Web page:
Bank vole (Clethrionomys glareolus)

Bank vole
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Bank vole fact file

Bank vole description

GenusClethrionomys (1)

The bank vole (Clethrionomys glareolus) has a small, stocky body and a blunt, rounded muzzle (2). The upperparts may be yellowish, reddish or brown in colour, the flanks are greyish and the rump is whitish-grey (2). The short tail is usually slightly bushy at the tip (2).

Campagnol Roussatre.
Topillo Rojo.
Head and body length: 7-13.5 cm (2)
Tail length: 3.5-6.5 cm (2)
12-35 g (2)

Bank vole biology

Bank voles are active during both the day and night, although they become increasingly nocturnal during the summer (4). They do not hibernate in winter, but are active throughout the year (4). They have a broad diet, which is mainly herbivorous, including fruit, soft seeds, leaves, fungi, roots, grass, buds and moss. They may also occasionally take invertebrate food such as snails, worms and insects (4), and the odd bird egg may be eaten (2). Breeding typically takes place between April and October, but when conditions are suitable, births may occur throughout the year (4). Ovulation by the female is stimulated by the presence of a male, possibly via certain scents that males produce (5). Gestation takes around 21 days, but may be a short as 17 days in this species if conditions are optimal (5). Between four and five litters are produced in a year, each one consisting of three to five young (4). Females are able to conceive again whilst still suckling the previous litter; under these circumstances the gestation period will be longer, up to 24 days (5). The young voles are born in a nest, which is usually located underground (5). Males do not assist with rearing the offspring. Females are very protective of the litter; if any young leave the nest the female locates them and carries them back to the nest (5). The young become sexually mature at around 4.5 weeks of age, however those born later in the year will not start to breed until the next spring (4). Predators such as owls, kestrels, foxes and weasels take their toll on vole populations; the maximum life span for this species is 18 months. The numbers of bank voles varies greatly throughout the year, being high towards the end of summer and plummeting through the winter to a low in April (4).


Bank vole range

Common in Britain, including a number of the islands. On Skomer Island off the Pembrokeshire coast of Wales, there is a subspecies known as the Skomer vole (Clethrionomys glareolus skomerensis). The bank vole is also common throughout much of western and central Europe (4).

You can view distribution information for this species at the National Biodiversity Network Atlas.

Bank vole habitat

An adaptable species (2), the bank vole inhabits broadleaved woodlands, scrub, parks, hedgerows and banks where there is plenty of herbaceous cover (4).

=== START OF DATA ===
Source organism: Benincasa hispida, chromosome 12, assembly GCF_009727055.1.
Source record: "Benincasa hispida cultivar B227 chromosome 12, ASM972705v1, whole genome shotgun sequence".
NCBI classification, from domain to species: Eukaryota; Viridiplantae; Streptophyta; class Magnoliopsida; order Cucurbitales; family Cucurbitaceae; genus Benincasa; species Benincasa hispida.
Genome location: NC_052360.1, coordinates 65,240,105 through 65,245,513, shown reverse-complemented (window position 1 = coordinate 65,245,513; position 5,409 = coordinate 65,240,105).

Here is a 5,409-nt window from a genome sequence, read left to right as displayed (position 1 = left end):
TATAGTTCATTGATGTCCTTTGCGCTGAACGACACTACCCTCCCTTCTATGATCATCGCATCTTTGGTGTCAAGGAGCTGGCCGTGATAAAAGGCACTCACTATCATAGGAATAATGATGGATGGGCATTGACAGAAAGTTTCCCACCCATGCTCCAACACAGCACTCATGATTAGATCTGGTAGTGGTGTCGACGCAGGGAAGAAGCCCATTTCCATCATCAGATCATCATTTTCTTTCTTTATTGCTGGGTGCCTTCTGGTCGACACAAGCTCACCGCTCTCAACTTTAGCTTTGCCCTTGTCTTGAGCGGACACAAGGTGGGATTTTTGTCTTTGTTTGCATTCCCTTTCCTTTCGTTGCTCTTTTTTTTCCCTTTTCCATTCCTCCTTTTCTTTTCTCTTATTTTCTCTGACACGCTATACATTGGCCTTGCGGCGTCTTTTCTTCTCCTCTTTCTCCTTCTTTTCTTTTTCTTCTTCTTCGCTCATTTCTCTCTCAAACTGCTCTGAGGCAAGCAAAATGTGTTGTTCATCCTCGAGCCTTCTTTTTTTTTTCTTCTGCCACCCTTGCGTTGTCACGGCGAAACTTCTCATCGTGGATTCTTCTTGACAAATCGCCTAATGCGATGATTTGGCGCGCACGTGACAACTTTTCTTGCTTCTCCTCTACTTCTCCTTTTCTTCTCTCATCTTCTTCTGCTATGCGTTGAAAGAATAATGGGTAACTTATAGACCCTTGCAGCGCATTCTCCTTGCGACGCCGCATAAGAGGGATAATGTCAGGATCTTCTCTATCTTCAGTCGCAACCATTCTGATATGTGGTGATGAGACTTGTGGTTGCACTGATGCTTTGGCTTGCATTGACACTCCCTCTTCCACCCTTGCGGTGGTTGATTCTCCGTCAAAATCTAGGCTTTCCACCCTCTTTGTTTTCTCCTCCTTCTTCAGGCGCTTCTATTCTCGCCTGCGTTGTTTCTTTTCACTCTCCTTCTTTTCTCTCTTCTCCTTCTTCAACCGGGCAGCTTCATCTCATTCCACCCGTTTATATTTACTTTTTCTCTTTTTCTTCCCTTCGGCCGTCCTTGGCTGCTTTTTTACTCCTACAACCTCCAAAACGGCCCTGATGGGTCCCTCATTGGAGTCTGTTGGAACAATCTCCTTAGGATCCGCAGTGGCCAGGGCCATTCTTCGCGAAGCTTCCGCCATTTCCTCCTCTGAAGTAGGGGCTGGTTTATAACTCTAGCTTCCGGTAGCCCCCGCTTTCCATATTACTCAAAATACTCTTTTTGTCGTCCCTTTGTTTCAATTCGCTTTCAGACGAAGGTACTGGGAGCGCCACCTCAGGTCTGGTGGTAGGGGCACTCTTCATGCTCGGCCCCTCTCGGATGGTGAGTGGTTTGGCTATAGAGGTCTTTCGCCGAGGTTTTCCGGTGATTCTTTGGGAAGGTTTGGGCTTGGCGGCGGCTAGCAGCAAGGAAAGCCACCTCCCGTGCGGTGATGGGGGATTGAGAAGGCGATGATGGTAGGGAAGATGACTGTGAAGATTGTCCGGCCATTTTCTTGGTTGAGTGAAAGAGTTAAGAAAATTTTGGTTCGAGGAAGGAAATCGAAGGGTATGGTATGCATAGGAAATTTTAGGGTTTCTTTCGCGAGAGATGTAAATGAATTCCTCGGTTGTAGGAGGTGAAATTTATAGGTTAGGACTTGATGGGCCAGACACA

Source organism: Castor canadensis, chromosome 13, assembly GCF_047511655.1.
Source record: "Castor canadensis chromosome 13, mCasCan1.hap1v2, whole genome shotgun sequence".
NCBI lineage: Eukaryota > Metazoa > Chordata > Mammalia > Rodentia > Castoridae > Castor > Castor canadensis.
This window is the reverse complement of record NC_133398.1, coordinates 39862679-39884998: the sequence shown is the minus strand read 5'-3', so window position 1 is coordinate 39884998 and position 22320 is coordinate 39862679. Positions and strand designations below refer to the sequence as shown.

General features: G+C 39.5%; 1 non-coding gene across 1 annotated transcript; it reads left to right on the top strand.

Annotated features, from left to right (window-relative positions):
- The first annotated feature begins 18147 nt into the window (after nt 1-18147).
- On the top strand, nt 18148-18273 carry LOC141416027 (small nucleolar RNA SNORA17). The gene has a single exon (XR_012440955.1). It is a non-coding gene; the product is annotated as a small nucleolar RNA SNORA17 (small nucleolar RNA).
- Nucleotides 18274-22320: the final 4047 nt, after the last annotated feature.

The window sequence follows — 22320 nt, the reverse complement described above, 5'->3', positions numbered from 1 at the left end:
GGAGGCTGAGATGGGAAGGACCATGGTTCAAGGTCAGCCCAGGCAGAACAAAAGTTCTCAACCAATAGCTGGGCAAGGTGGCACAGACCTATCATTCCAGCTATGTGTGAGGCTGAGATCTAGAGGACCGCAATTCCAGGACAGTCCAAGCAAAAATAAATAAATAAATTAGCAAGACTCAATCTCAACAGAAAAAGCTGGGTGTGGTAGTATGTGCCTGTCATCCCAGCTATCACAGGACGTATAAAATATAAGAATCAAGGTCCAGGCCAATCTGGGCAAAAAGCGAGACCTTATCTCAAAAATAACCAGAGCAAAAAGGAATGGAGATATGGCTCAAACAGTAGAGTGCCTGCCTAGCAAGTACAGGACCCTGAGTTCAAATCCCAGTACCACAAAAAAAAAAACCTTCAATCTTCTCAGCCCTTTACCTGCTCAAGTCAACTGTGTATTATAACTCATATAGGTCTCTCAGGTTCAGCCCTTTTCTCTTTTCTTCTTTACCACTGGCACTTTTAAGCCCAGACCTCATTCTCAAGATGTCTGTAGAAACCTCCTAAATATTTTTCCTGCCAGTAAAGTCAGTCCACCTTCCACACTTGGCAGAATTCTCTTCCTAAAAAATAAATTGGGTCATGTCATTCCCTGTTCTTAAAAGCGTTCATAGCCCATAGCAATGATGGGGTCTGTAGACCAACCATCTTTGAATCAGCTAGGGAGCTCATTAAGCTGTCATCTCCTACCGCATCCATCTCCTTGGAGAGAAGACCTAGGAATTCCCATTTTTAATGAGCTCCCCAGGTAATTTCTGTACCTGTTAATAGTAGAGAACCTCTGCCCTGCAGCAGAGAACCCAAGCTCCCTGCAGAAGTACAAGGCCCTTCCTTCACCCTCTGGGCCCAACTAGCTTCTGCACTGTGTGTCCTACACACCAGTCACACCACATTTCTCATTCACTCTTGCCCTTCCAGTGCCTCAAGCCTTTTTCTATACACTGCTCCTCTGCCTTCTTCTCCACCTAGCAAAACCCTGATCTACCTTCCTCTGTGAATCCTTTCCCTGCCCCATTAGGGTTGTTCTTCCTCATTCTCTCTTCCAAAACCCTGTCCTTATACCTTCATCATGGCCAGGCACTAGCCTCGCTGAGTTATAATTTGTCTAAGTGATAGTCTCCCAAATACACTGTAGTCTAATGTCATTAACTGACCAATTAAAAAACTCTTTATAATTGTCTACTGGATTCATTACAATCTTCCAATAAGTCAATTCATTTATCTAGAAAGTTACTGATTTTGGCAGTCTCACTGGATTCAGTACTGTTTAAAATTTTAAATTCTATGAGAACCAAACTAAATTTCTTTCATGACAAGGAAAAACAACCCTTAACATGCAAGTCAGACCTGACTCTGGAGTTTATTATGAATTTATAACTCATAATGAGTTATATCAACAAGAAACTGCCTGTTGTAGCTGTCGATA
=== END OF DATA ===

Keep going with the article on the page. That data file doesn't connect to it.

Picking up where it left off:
Bank vole status

The bank vole is classified as Least Concern (LC) on the IUCN Red List (1). Not legally protected in the UK. No conservation designations (3).

IUCN Red List species status – Least Concern


Bank vole threats

Where they occur in close proximity to roads, bank voles may be at risk from lead exposure. In agricultural areas, pesticide drift, and exposure to molluscicides and rodenticides may all pose threats. The fragmentation of woodlands, removal of hedgerows and overgrazing of herbaceous ground cover by deer reduce the chances of bank voles persisting in an area (4).


Bank vole conservation

There is no conservation action targeted at the bank vole.

There may be further information about this species available via the National Biodiversity Network Atlas.
View information on this species at the UNEP World Conservation Monitoring Centre.
To help conserve this species by working in the field with Earthwatch, click here.

Find out more

For more on the bank vole:

  • Macdonnald, D. W. & Tattersall, F. T. (2001) Britain's mammals- the challenge for conservation. The Wildlife Conservation research Unit, Oxford University. Available from


This information is awaiting authentication by a species expert, and will be updated as soon as possible. If you are able to help please contact:



The state of being pregnant; the period from conception to birth.
A winter survival strategy characteristic of some mammals in which an animal's metabolic rate slows down and a state of deep sleep is attained. Whilst hibernating, animals survive on stored reserves of fat that they have accumulated in summer. In insects, the correct term for hibernation is 'diapause', a temporary pause in development and growth. Any stage of the lifecycle (eggs, larvae, pupae or adults) may enter diapause, which is typically associated with winter.
Animals with no backbone, such as insects, crustaceans, worms, molluscs, spiders, cnidarians (jellyfish, corals, sea anemones), echinoderms, and others.
Active at night.
In female mammals, the release of a ripe egg from an ovary (one of the paired reproductive organs).
A different race of a species, which is geographically separated from other populations of that species.


  1. IUCN Red List (March, 2011)
  2. Burnie, D. (2001) Animal. Dorling Kindersley, London.
  3. The Environment Agency (1998) Species and Habitats Handbook. The Environment Agency, Bristol.
  4. Macdonnald, D. W. & Tattersall, F. T. (2001) Britain's mammals- the challenge for conservation. The Wildlife Conservation research Unit, Oxford University.
  5. Macdonnald, D. W. (2001) The New Encyclopedia of Mammals. Oxford University Press, Oxford.

Image credit

Bank vole  
Bank vole

© Stephen Dalton /

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